For my international readers: parts of this article may be somewhat confusing because much of the discussion is in reference to a well known football player in our national league here in Australia (the AFL). Just know that he's a champion athlete and a champion person and you'll get the rest.
So, the other night I went to Robert Harvey's testimonial dinner hosted at Telstra Dome by the St. Kilda Football Club. Rob and I have been friends for a long time and apart from training him for three years when I worked at the club, he has trained on and off in my gym every summer for the last ten years.
To be honest, I'm not a massive fan of the formal, social function, so it was with under-whelming enthusiasm that I put on my suit (me and suits are kinda like oil and water) and headed out the door. Don't drink, don't smoke, don't 'party', can't dance, not into close-talkers in loud rooms, and not a big fan of drunk blokes getting in front of a microphone and talking mindless crap. As they do.
I'm more of a 'make an appearance, shake a few hands, be seen for an hour or so, and politely and discretely sneak out the back door while all eyes are focused elsewhere' kinda bloke.
"No Sam, I was there all night; you must have missed me."
So when Rob's wife Danielle rang me and asked if I would like to attend, my thoughts were 1) yes I'd love to come along and honour the great man and, 2) I wonder if I will be able to slide out the back door by nine, nine-thirty. Love Rob; don't love the formal sit-down function with nine hundred speeches and the overly-enthusiastic, hilarious MC. Who isn't (hilarious).
So me and my not-very-good attitude arrived at Telstra Dome at seven-thirty and walked into the auditorium. I had naively assumed that there would be a couple of hundred friends, family, team mates, club people and fans to honour the Champ. There wasn't.
There was a crowd of about fourteen hundred!
I soon learned a few things:
1. I was sitting with Rob's in-laws, ten feet from Rob, three feet from the stage; there would be no early departure.
2. People had paid up to $600 a seat to attend and over two thousand people(!) had missed out — so I was privileged to be there (okay, I felt guilty enough).
3. I was actually going to enjoy myself (shock, horror — the boring old anti-social fart was having fun).
So the bloke with the less-than-ideal attitude had a great night, sat with some fantastic people, laughed his guts out (why am I writing in the third person again?) and learned a whole bunch about humility, friendship, generosity, work ethic, (good) attitude and what it takes to be a champion person, not just a champion athlete.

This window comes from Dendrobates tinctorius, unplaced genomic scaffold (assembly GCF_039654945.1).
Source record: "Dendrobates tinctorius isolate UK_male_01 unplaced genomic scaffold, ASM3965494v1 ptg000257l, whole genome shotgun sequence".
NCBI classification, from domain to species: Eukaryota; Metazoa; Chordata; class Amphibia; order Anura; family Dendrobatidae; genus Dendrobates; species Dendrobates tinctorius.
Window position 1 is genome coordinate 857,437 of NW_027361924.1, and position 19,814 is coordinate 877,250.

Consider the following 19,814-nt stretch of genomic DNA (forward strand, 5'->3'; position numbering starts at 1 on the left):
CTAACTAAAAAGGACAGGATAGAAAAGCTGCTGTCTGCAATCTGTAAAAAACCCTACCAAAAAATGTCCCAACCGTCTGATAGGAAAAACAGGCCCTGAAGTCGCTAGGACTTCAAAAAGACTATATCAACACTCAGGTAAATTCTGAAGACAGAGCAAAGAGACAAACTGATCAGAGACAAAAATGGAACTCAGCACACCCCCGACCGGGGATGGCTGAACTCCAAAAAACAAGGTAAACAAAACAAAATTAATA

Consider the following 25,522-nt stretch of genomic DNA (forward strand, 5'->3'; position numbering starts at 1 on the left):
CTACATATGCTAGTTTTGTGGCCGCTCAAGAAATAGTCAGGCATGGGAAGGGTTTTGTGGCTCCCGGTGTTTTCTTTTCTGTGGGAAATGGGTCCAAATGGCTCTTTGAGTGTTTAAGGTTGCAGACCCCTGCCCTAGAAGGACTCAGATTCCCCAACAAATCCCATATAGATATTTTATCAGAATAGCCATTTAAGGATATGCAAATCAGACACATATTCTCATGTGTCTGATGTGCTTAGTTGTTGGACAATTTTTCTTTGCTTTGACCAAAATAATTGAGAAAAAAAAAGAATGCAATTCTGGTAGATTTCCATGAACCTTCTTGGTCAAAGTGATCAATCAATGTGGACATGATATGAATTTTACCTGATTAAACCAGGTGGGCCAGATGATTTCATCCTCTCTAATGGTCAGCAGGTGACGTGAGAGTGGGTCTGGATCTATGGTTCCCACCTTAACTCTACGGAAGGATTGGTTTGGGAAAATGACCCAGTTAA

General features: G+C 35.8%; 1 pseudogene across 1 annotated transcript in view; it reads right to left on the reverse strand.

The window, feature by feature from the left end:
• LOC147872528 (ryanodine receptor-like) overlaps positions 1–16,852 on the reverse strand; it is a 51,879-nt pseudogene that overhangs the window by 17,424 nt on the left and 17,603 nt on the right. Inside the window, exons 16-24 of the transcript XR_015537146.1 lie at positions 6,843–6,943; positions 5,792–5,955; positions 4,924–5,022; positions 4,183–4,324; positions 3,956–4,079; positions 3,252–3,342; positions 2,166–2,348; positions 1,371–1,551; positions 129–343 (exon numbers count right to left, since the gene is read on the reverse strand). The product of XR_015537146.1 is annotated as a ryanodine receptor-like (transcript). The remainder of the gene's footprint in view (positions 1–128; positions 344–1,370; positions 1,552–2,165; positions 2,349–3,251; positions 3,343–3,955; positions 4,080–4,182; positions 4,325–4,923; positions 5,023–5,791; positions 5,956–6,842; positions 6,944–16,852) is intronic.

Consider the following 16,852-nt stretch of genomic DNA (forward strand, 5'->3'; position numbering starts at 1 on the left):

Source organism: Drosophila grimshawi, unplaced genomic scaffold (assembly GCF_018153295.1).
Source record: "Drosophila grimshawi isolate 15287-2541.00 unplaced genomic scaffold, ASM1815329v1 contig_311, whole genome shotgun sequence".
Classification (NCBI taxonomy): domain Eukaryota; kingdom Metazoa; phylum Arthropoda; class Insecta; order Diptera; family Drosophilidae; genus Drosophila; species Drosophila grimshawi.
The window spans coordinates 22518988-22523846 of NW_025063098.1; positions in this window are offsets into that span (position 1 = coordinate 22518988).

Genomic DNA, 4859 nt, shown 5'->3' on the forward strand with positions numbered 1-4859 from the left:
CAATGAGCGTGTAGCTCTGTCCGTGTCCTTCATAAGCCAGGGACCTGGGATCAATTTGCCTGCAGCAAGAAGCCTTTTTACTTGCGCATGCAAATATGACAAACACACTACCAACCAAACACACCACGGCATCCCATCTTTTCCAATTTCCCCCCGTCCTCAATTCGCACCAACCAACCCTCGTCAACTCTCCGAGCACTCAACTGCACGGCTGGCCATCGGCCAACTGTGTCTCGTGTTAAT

It's amazing what we can learn when have a learning mindset.
While we all knew about his amazing achievements on the sporting field: multiple all-Australian player, multiple Best and Fairest awards (club MVP), 349 games (and still going) and dual Brownlow medalist (competition MVP), all of this paled into insignificance when it was compared to his achievements as a dad, husband, son, team-mate, friend, humanitarian, and role model.
I know the last sentence sounds trite and fluffy — but it's absolutely true.
Without doubt, he is the most self-effacing, humble, high-achiever I have ever met. And I've met and worked with many, many high achievers. Never talks about himself. Never looks for accolades. Hates the spotlight. Is all about making others feel and look good.
As the night wore on and person after person got up and paid tribute, the great man looked more and more uncomfortable; and while (I'm sure) he appreciated people's thoughts and words, he looked as though he would (genuinely) prefer to be somewhere else. Kicking a football perhaps. Hanging out with his kids maybe.
At one point in the evening a painting of the champ in action was auctioned; it went for $67,000! As the fans waged a bidding war for the work of art, my attention switched from the auction action, to the uncomfortable champ squirming in his seat. Not digging the financial 'war' over a painting of himself at all.
Even though the sporting public will remember Rob for his amazing sporting achievements, what will ultimately define him is not what he's done as an athlete but who he is as a person. Unlike some great athletes, his identity is not the sum of his sporting achievements. Nice.
For me, the most endearing quality a person can have is humility. It's what makes people attractive. I'm not talking about pseudo-humility here (very common these days and an art form of its own!). I'm talking about 'real-deal, I don't know what all the fuss is about' genuine humility. And isn't it ironic that often, the people who desperately want to be popular are more likely to alienate than endear because of their arrogance and ego. And their desperate attempts to impress. Instead of attracting, they repel. They create the opposite of what they really want. And invariably they don't learn; they keep doing it.
So I want to say thanks to the champ for a fantastic night, those great mini-cheesecakes – all seven of them (who's got food issues?) – and a lesson in humility.
The take home message? Wanna be attractive? Lose the ego. Get some humility.
So, two questions for you:
1. What makes people attractive to you?
2. What is your favourite quality in a person and why?